This is the point about made forcefully by Dave Whyte in the book – the union between the 'interests of the market' (as if personified) and the public. He termed this process 'market patriotism' i.e. how we are expected to see economic growth as a good, in and of itself, not because of what it will apparently provide us.
(5) How is democratic capitalism able to present itself as genuinely democratic?
Largely through the fact of having elections, no matter how stage-managed and controlled they are. In addition, by ensuring that some – albeit a carefully selected group – of organisations, NGOs and campaign groups can pressure these 'democratically-elected' politicians on a carefully selected collection of non-systemic issues – e.g. through carefully managed demonstrations and lobbying, petitions etc. Thus 'democratic' capitalism can say it allows for freedom to dissent.
There is of course also the much-vaulted freedom of the press – but as the book shows this freedom is curtailed by corporate and/or state ownership of media outlets and ideological hegemony – that is by the tacit agreement to remain within particular parameters of 'legitimate', 'common-sense' discourse.
This translates into a mainstream media which largely refuses to ask the fundamental questions about capitalism, and the kind of democracy we have, and in which more radical views which overstep those parameters are mostly marginalised or silenced.
So in this way democratic capitalism can claim to have the procedural elements of a democracy – elections, freedom to protest, freedom of expression – even though none of these translate into popular participation in decision-making.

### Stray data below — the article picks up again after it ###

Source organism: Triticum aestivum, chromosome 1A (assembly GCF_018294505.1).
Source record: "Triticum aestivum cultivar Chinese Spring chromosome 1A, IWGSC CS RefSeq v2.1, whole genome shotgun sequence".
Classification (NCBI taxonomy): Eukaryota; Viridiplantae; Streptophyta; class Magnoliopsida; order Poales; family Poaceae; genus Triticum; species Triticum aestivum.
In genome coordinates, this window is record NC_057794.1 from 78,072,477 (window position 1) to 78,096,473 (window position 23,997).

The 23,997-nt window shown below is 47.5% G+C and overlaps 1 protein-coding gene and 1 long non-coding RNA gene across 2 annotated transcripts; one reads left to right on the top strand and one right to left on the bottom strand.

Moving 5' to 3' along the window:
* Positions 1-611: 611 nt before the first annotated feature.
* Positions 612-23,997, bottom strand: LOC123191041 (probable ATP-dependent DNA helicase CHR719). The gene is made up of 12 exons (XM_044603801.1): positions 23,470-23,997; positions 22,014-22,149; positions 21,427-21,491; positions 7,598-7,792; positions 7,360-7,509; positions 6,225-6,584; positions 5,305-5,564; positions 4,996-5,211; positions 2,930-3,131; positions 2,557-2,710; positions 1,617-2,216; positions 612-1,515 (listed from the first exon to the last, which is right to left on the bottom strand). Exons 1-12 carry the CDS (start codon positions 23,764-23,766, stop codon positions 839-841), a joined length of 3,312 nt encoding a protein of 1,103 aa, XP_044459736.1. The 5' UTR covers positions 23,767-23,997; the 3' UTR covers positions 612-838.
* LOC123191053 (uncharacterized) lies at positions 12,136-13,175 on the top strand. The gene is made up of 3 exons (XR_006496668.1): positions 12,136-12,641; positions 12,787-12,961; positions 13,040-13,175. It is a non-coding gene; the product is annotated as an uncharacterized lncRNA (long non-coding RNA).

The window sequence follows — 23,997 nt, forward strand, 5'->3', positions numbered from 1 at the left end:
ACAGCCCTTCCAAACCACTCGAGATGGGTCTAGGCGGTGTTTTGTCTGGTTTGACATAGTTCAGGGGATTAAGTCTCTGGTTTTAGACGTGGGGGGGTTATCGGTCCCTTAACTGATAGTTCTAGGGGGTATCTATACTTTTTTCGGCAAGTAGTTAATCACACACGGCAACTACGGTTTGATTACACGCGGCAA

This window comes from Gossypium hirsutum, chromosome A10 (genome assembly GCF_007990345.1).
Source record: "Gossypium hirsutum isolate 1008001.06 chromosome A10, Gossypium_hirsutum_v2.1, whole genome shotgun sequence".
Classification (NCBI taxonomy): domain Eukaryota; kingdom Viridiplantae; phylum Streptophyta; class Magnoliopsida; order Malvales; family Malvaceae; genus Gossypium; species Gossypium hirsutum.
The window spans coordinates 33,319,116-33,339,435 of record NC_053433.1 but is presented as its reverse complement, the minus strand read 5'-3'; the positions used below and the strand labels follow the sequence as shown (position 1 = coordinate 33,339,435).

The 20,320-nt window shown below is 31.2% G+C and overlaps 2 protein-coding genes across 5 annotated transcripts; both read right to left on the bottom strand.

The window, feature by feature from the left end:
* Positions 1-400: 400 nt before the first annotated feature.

(6) When did liberal democracy first emerge, and why?
I argue in the book that liberal democracy emerged out of the contradictions of capitalism – that in fact the evolution of the two systems is interconnected.
Capitalism emerged as a way to continue the extraction of capital in face of the stagnating feudal economy, and rising labour power which demanded higher wages and improved conditions. Liberal democracy emerged as a way to ensure sufficient acquiescence to that exploitative system.
The real problem of social control arose since capitalism could not comfortably co-exist with the legitimating ideology of the feudal social order – i.e. the divine social order, in which everyone was born with a specific position in society. This did not allow the emerging merchant classes to begin new ventures to expand capital accumulation.
So instead, the Enlightenment period saw the evolution of the social contract – and liberalism – under which all citizens were supposedly born free and equal. This freed up those merchants. However, leaving aside for a moment the millions of non-citizens in Europe and around the world who were brutally subjugated, this new freedom could hardly encompass the majority of citizens in the Enlightenment centres. Liberal democracy became the formal political mechanism behind this new doctrine of liberalism.
However its freedoms – including voting – were strictly limited to only the wealthiest men. Those who had little to gain from capitalism – such women, and the workers – were deemed to be too much of a threat to the system, out of which they did so badly, to be given the vote.
Suffrage was granted in increments – following popular struggles, and only to those whose material and political integration into the capitalist system rendered them relatively unlikely to pressure for systemic change (crucially via the enrichment of the growing middle class through imperialism).
Eventually, in countries in the centre this could be expanded to near universal suffrage, though of course only in conjunction with other mechanisms of social control.
(7) What are some of the other mechanisms capitalism uses to contain the social discontent and rebellion that it produces, besides the mechanism of liberal democracy?